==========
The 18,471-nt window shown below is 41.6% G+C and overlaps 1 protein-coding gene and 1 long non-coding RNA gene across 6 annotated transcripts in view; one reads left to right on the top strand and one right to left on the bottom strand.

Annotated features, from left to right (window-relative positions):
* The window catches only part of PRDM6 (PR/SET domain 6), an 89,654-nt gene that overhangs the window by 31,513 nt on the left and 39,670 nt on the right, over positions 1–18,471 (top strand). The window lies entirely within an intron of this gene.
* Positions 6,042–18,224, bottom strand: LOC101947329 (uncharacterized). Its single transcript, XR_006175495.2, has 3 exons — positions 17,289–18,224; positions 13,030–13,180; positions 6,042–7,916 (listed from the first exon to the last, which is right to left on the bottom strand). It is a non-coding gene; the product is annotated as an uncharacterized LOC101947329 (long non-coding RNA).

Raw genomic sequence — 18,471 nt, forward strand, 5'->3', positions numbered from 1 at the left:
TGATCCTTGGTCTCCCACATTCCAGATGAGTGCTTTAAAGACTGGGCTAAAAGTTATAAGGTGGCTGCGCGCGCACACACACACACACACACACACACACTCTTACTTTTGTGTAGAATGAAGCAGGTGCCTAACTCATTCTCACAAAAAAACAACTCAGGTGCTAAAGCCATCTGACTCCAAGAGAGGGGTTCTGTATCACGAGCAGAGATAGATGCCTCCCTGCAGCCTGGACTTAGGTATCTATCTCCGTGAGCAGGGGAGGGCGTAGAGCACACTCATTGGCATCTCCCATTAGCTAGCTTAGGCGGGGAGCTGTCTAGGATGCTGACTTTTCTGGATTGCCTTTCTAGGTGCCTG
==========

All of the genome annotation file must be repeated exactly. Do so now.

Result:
The 18,471-nt window shown below is 41.6% G+C and overlaps 1 protein-coding gene and 1 long non-coding RNA gene across 6 annotated transcripts in view; one reads left to right on the top strand and one right to left on the bottom strand.

Annotated features, from left to right (window-relative positions):
* The window catches only part of PRDM6 (PR/SET domain 6), an 89,654-nt gene that overhangs the window by 31,513 nt on the left and 39,670 nt on the right, over positions 1–18,471 (top strand). The window lies entirely within an intron of this gene.
* Positions 6,042–18,224, bottom strand: LOC101947329 (uncharacterized). Its single transcript, XR_006175495.2, has 3 exons — positions 17,289–18,224; positions 13,030–13,180; positions 6,042–7,916 (listed from the first exon to the last, which is right to left on the bottom strand). It is a non-coding gene; the product is annotated as an uncharacterized LOC101947329 (long non-coding RNA).

Raw genomic sequence — 18,471 nt, forward strand, 5'->3', positions numbered from 1 at the left:
TGATCCTTGGTCTCCCACATTCCAGATGAGTGCTTTAAAGACTGGGCTAAAAGTTATAAGGTGGCTGCGCGCGCACACACACACACACACACACACACACTCTTACTTTTGTGTAGAATGAAGCAGGTGCCTAACTCATTCTCACAAAAAAACAACTCAGGTGCTAAAGCCATCTGACTCCAAGAGAGGGGTTCTGTATCACGAGCAGAGATAGATGCCTCCCTGCAGCCTGGACTTAGGTATCTATCTCCGTGAGCAGGGGAGGGCGTAGAGCACACTCATTGGCATCTCCCATTAGCTAGCTTAGGCGGGGAGCTGTCTAGGATGCTGACTTTTCTGGATTGCCTTTCTAGGTGCCTG